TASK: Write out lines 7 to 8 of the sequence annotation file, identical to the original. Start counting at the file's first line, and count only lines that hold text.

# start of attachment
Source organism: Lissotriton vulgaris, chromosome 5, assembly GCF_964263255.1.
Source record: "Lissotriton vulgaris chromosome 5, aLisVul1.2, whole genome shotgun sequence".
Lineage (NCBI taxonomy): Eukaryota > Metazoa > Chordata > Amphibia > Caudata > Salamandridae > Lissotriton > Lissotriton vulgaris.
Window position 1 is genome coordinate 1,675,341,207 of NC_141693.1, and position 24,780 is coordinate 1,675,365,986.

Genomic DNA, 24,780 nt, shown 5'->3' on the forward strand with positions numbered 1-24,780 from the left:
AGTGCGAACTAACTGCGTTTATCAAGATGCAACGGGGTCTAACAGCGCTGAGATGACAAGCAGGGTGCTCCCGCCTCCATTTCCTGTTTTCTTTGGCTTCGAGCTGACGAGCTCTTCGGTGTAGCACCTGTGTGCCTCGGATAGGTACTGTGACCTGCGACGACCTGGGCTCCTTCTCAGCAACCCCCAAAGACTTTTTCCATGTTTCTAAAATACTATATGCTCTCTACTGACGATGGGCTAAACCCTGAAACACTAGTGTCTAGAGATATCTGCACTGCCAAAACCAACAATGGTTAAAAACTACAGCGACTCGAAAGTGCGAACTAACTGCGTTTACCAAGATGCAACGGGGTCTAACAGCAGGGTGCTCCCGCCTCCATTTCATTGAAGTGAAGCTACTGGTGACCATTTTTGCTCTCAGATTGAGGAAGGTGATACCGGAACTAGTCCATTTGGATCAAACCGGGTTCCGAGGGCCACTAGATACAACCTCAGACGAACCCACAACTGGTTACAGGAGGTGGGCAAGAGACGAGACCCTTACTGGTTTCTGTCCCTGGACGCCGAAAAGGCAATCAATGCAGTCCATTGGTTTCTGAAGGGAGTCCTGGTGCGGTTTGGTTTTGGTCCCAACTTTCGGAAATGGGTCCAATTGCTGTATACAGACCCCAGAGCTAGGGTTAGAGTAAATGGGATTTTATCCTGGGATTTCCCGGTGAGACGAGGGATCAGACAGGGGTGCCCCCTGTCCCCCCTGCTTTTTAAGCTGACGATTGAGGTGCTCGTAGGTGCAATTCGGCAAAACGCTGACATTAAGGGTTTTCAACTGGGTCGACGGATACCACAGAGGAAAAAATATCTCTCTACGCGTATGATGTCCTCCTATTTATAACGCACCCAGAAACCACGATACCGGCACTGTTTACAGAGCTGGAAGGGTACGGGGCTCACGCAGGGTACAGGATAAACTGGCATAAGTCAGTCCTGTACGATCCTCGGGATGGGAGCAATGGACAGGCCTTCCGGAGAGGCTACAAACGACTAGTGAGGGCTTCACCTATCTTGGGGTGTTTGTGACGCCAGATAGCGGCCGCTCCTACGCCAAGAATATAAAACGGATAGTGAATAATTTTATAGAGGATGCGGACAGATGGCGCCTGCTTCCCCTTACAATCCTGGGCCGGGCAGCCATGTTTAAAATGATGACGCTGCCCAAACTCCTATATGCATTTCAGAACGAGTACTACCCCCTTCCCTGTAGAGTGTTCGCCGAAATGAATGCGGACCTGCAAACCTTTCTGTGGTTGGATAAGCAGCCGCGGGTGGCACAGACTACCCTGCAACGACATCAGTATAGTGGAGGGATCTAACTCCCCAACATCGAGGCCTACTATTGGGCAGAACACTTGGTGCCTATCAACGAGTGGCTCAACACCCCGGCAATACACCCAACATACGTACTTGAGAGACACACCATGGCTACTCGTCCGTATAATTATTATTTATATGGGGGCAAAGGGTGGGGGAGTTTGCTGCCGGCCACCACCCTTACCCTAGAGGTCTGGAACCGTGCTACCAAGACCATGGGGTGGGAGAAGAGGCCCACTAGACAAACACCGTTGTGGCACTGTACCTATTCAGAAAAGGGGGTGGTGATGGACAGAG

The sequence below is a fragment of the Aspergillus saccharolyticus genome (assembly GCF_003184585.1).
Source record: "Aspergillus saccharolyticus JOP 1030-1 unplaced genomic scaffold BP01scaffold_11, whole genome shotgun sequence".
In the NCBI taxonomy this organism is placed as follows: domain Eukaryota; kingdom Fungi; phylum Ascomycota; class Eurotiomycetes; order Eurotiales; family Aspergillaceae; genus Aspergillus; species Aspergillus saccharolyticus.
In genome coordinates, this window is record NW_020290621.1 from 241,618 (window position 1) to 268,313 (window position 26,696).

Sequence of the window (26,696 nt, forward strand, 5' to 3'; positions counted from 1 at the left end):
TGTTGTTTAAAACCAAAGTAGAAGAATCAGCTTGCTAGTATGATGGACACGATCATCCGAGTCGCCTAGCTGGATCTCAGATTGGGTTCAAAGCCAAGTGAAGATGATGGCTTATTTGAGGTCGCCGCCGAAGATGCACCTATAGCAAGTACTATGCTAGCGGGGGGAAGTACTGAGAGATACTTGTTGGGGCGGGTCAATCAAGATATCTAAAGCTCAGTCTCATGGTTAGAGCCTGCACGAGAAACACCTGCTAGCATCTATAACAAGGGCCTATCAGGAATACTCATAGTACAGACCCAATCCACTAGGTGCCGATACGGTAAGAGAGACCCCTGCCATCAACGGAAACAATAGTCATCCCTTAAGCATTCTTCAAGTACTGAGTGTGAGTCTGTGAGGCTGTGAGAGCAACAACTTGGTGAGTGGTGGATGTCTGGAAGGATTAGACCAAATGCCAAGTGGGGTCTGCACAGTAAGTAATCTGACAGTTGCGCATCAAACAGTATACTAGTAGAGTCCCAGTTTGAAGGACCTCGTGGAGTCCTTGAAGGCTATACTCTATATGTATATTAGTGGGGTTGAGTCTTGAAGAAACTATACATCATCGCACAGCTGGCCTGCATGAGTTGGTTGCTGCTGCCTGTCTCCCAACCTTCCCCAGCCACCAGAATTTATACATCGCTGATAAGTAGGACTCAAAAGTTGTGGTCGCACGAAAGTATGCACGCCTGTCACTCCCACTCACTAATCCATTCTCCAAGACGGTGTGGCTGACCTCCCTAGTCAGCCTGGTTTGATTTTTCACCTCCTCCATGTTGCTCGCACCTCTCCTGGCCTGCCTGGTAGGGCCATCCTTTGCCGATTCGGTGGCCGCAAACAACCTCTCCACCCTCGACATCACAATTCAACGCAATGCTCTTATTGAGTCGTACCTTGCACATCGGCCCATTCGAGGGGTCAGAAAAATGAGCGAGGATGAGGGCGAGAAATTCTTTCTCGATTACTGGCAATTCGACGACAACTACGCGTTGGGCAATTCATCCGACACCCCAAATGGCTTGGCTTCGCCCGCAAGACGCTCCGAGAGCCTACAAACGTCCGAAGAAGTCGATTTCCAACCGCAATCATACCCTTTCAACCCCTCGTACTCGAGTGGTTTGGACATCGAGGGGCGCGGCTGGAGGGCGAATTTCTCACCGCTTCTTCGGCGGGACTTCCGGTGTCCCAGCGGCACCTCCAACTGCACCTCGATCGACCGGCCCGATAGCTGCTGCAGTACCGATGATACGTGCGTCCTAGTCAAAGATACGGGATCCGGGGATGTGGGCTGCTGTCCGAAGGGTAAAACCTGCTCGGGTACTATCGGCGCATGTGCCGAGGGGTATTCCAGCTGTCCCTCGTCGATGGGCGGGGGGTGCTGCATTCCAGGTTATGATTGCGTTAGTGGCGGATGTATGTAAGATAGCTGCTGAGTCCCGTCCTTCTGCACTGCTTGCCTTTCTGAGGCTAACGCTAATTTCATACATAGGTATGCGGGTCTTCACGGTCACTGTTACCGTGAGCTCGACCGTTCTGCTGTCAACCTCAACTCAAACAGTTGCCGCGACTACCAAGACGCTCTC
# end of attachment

The sequence below is a fragment of the Aspergillus saccharolyticus genome (assembly GCF_003184585.1).
Source record: "Aspergillus saccharolyticus JOP 1030-1 unplaced genomic scaffold BP01scaffold_11, whole genome shotgun sequence".